Bob Marley (of course), Dreadzone, Zion Train, Mad Professor plus all of the Drum and Bass and Jungle.


What, if any, cultural aspects influence your music most heavily? E.g. films, politics, art, regional influences, religion etc.


Sound system culture or rave culture, as a youth I went to a lot of free parties in the woods.

Yep, I enjoyed those parties. Good times raving with you back in the day. I dug out an old photo from 2009:

Has being a musician affected your personal relationships, either in positive or negative ways?


It has been the central theme of my life so I would say it has affected all of my relationships hopefully positively I can’t think of any negative impacts from my perspective but that doesn’t mean that they don’t exist.


Got any predictions for what the next big sound will be?


I wish but even if I did know what would be popular next I would probably still make the same kind of sound that I make now. I sometimes try to push outside my box but I always end up making stuff that I like that sounds the stuff I like. If that makes any sense maybe.


Do you have a particular workflow you usually start with? Or do you find a sound or groove that grabs you & just go from there?


I put a lot of work into a really great template in Ableton and so it all starts just with a jam, could be drums first or chords or bass.


Have you had to diversify much across your music career, in order to pay the bills at times? What else have you done while building up your music career?


I work as a sound engineer, lighting designer and general show tech which has very fortunately paid my bills and allowed music to just be a passion in my life.


What’s your current favourite instruments?


Again it’s the Ableton push! But that’s boring so my next one is a little coconut Kalimba I bought in Kathmandu (with a contact mic built in!) followed by my mouth harp twanger thing and my melodica!


Are there any good Music books that you have learned a lot from & recommend?


The music lesson by Victor Wooten is a nice story with lots of tips about how to be musical and avoid being confined by notes and scales.

What piece of advice would you give someone about to self-release a record?


Make double sure you’re super happy with the mix and master and read all of the criteria for distribution, metadata, image formats etc very VERY carefully!

If you could go back in time & give your younger self some important advice, what would it be?


Get on with it! Practice! Don’t get too attached!

What are your favourite festivals? Either to play at or go to as a punter?


Shambala just has the best people and amazing music! Boomtown is the most awe-inspiring and also has great music and Goa Sunsplash is on the beach in Goa and has reggae – ’nuff said!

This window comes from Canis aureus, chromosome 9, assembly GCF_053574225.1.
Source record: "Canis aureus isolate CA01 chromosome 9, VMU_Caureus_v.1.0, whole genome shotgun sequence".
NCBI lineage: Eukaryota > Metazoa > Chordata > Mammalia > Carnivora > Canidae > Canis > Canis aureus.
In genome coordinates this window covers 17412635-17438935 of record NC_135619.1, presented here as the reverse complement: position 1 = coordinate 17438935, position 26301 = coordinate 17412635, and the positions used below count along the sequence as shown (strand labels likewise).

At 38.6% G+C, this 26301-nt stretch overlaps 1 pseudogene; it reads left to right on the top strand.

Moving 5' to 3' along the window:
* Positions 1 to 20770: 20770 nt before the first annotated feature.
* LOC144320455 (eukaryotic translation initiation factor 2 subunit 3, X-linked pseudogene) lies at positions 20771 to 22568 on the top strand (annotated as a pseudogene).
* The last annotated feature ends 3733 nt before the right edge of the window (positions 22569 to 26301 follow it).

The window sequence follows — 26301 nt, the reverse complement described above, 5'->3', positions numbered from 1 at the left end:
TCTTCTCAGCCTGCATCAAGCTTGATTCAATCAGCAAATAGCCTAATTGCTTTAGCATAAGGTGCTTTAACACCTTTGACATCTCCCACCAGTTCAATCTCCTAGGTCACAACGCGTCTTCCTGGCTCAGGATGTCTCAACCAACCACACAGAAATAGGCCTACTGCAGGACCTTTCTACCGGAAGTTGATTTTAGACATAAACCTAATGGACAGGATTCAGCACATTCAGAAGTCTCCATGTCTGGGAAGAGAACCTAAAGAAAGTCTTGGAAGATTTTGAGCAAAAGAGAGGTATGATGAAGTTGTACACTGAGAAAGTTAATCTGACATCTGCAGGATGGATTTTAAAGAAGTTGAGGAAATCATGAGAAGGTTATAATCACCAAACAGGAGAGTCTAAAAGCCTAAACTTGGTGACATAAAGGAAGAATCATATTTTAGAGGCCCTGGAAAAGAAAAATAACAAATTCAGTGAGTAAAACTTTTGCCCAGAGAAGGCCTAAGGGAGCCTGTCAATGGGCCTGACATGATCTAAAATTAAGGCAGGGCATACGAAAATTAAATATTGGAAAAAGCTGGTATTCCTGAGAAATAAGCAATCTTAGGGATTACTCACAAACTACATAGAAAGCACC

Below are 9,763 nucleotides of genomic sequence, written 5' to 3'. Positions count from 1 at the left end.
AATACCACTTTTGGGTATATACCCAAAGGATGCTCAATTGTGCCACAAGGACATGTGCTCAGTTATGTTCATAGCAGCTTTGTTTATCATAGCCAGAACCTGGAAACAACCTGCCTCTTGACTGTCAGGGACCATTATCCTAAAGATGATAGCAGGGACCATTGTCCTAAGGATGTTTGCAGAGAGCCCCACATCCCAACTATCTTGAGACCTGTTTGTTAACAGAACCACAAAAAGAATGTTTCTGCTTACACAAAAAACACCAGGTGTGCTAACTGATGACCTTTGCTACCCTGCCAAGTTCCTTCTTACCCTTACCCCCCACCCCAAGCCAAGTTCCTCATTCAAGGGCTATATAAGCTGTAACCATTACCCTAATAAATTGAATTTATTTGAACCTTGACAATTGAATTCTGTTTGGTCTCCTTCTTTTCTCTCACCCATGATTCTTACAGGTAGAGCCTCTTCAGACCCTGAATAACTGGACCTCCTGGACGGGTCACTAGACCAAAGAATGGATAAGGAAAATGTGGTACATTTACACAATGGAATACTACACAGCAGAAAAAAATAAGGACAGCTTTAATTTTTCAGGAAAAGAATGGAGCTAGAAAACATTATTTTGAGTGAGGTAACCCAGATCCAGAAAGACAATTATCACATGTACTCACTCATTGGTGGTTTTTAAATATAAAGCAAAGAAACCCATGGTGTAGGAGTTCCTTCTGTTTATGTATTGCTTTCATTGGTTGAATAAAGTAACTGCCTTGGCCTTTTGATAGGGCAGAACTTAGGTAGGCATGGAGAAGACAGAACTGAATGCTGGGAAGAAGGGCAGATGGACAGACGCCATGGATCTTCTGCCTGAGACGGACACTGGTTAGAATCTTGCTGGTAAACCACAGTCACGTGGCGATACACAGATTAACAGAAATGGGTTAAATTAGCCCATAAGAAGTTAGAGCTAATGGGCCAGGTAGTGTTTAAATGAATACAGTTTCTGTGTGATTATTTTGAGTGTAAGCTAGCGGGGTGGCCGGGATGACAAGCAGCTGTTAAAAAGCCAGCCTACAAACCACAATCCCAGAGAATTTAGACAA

What’s your favourite movie soundtrack? Why?


Tough one! Probably Jurassic Park, I love john Williams and that theme is just killer.

What’s the most essential bit of music kit that has helped define your sound?


Native Instruments Komplete Ultimate basically is my sound in all the various presets. I do tweak them a bit once I’ve got my part recorded but mainly I find my sound in their sounds. Obviously the mix has a massive impact so I would have to throw in the Waves Platinum bundle now as well.

What’s the most precious thing to you in the studio (not the most expensive!) & why?


My hearing! The tinnitus has got a lot worse in the last year and I wish I had been more careful. I now have very expensive earplugs and mix at low levels but the damage has been done!

Your top tip for aspiring musicians?


Look after your ears! Practice non-attachment!

Do you want to shout out any musical mentors that have helped you along the way? How did they help you?


I live with a bass player called Simon Lovelock, over the last 8 years he has been a constant source of support and also has incredible musical knowledge and is always very willing to help over or have a listen to whatever it is I’m making.


Apart from music what else do you enjoy doing?


Carpentry, I like building speakers and furniture. Also lying around in hammocks on beaches or walking in mountains.

What are your upcoming musical plans?


I’m currently promoting my new album “Voices” (mastered by Fat As Funk), then I have a remix album for my sound system in Nepal out sometime. After that, just keep making music!

Any last words?


Where words fail music speaks

Nice. Thank you very much!

“Voices” By Arrival Sound System is out everywhere NOW!

www.arrivalsoundsystem.com

If you make bassy, dubby, slinky, funky music too, try a free mastering taster from Fat As Funk.